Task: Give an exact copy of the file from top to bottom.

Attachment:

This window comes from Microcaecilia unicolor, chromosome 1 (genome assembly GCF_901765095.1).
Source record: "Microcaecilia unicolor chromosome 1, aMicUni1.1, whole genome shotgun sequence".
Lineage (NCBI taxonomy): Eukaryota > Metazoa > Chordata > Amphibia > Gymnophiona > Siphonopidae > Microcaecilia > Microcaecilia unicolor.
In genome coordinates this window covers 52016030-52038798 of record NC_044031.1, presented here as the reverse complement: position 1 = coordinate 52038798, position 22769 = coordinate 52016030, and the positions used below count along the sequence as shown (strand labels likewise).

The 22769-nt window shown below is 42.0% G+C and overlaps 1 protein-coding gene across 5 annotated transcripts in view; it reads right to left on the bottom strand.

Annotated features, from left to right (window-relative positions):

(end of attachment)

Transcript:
This window comes from Microcaecilia unicolor, chromosome 1 (genome assembly GCF_901765095.1).
Source record: "Microcaecilia unicolor chromosome 1, aMicUni1.1, whole genome shotgun sequence".
Lineage (NCBI taxonomy): Eukaryota > Metazoa > Chordata > Amphibia > Gymnophiona > Siphonopidae > Microcaecilia > Microcaecilia unicolor.
In genome coordinates this window covers 52016030-52038798 of record NC_044031.1, presented here as the reverse complement: position 1 = coordinate 52038798, position 22769 = coordinate 52016030, and the positions used below count along the sequence as shown (strand labels likewise).

The 22769-nt window shown below is 42.0% G+C and overlaps 1 protein-coding gene across 5 annotated transcripts in view; it reads right to left on the bottom strand.

Annotated features, from left to right (window-relative positions):